My book of defeatism affirms that our expectation of seeing results within our short existences conspires with our psyche, and frequently causes us to lose our tenacity and faith. Because of that, instead of thinking about how tragic it is to see Nicaragua sink under this repression, I prefer to celebrate the rebelliousness of my colleagues, to think that a people who won’t tolerate more dictatorship is a legacy of the revolution.
I prefer to think that it will be given to me – with luck and if I quit smoking – to see another revolution, one that will reinforce instead or annihilating my persistent youth. I repeat an idea that came to me once while reading an essay by the English poet Percy Shelley expressing his disillusionment after the French Revolution. So many illusions, I said then, only to arrive at the Terror, the Empire. Effectively, one hundred years passed from 1789 until the Republic was truly installed in France. Shelley didn’t get to see it; he didn’t have enough time.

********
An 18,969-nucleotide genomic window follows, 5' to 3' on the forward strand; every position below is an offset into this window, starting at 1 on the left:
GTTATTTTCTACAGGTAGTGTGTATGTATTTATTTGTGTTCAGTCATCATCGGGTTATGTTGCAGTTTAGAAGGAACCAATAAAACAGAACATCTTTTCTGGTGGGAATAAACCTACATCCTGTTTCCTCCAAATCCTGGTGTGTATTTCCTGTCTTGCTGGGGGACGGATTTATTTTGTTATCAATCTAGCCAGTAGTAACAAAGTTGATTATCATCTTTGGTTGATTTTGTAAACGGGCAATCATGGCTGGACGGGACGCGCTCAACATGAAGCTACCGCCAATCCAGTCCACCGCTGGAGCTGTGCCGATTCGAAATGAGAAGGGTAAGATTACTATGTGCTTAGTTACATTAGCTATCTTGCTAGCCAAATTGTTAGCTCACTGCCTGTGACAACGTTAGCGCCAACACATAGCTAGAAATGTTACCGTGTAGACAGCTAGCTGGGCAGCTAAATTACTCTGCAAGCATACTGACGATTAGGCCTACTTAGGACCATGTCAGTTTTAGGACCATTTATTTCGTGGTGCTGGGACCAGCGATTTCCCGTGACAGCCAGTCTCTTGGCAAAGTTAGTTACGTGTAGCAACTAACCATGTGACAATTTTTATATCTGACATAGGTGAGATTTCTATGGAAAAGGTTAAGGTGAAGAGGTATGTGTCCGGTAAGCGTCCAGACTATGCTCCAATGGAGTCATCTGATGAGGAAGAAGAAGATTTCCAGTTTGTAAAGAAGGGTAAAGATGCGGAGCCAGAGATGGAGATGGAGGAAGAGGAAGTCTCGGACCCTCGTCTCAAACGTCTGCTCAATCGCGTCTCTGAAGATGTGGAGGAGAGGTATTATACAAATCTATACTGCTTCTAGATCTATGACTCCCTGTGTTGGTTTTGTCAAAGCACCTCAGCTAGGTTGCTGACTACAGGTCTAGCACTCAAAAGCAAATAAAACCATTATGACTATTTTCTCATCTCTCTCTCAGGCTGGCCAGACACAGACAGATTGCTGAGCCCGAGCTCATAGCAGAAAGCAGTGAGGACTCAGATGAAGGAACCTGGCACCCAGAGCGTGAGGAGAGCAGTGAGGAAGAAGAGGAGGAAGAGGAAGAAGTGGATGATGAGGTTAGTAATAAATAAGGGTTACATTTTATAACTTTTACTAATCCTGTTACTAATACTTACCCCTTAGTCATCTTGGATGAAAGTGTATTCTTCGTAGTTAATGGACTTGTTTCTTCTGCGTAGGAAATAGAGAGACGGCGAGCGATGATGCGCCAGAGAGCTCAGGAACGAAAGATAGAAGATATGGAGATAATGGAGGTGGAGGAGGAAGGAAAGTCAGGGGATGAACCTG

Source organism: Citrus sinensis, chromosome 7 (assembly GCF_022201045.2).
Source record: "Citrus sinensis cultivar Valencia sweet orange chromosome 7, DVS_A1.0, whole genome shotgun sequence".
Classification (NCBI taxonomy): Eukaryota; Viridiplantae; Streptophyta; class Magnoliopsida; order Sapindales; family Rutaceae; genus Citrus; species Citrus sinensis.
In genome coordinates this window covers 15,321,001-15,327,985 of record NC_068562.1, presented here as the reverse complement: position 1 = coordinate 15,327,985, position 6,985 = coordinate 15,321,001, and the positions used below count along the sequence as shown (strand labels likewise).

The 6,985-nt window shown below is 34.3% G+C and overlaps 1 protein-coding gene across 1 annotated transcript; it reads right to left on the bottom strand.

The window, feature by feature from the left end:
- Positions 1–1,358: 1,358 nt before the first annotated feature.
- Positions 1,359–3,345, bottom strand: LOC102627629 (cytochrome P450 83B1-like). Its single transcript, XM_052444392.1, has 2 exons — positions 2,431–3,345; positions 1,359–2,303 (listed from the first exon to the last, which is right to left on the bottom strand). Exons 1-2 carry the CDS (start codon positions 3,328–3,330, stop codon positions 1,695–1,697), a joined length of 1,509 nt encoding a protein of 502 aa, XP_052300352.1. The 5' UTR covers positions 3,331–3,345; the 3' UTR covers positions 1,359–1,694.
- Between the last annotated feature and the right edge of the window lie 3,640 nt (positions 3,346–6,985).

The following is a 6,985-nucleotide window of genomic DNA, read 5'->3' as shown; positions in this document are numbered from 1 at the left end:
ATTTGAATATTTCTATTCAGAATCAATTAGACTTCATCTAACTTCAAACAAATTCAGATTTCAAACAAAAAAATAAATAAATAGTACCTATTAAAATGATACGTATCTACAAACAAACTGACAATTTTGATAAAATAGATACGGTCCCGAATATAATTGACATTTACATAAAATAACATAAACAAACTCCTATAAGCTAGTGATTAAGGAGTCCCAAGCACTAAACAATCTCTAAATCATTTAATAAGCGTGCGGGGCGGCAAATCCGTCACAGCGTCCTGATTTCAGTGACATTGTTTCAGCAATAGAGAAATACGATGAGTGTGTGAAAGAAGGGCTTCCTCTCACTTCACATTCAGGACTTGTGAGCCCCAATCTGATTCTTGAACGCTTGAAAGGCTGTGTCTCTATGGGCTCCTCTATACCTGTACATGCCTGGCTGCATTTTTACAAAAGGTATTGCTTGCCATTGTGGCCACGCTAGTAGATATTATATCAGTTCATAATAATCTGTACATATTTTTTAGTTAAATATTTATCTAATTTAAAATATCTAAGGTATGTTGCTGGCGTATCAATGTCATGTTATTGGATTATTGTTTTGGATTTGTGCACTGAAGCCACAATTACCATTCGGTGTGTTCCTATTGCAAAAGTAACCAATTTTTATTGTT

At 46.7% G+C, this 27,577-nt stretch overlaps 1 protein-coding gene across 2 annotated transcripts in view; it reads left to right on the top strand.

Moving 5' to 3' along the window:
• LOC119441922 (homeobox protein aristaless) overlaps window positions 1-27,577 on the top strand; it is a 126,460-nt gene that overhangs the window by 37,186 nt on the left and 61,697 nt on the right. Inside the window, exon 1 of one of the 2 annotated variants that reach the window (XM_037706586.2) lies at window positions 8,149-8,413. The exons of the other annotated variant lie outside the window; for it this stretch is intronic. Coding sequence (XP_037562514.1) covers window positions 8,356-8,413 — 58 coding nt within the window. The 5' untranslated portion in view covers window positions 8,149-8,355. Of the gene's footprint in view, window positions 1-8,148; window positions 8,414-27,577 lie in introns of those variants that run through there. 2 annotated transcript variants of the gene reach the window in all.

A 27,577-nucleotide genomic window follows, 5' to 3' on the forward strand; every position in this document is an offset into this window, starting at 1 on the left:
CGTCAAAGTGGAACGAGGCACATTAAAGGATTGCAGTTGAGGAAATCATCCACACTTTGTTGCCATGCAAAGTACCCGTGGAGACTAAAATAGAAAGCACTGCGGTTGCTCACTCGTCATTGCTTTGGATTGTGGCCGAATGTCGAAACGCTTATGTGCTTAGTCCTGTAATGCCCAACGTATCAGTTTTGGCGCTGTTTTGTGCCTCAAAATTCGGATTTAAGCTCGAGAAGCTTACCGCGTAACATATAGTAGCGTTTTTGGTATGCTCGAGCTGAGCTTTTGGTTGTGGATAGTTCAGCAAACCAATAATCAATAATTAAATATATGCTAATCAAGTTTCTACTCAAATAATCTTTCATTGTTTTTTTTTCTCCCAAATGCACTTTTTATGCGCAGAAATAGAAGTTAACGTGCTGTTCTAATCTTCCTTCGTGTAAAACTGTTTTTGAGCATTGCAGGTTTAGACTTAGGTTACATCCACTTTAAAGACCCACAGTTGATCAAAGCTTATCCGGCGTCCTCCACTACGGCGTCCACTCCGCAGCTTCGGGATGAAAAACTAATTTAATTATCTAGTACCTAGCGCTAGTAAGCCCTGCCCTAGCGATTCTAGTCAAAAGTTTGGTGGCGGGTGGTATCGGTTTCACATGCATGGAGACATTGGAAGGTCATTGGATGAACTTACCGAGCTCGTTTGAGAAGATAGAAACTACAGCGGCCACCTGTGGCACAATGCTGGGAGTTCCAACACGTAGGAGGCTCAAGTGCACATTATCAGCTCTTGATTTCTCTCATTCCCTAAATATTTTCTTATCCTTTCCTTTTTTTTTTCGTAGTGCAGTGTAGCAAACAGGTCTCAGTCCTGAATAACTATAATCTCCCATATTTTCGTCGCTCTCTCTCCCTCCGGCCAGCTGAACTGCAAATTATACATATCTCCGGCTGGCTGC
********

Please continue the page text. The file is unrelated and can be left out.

We’re living in a difficult era for humanity. The old ways refuse to die, and insist on making a return. It’s anguishing to watch populism triumph in Brazil, see xenophobia and the opposite of our values winning votes in Europe. But this is the worst moment to lose the impulse for change and become depressed. In addition to trusting in the future, we should be working tirelessly to oppose those forces, to inspire the youth, not to pass on to them our skepticism or our dark vision of the present.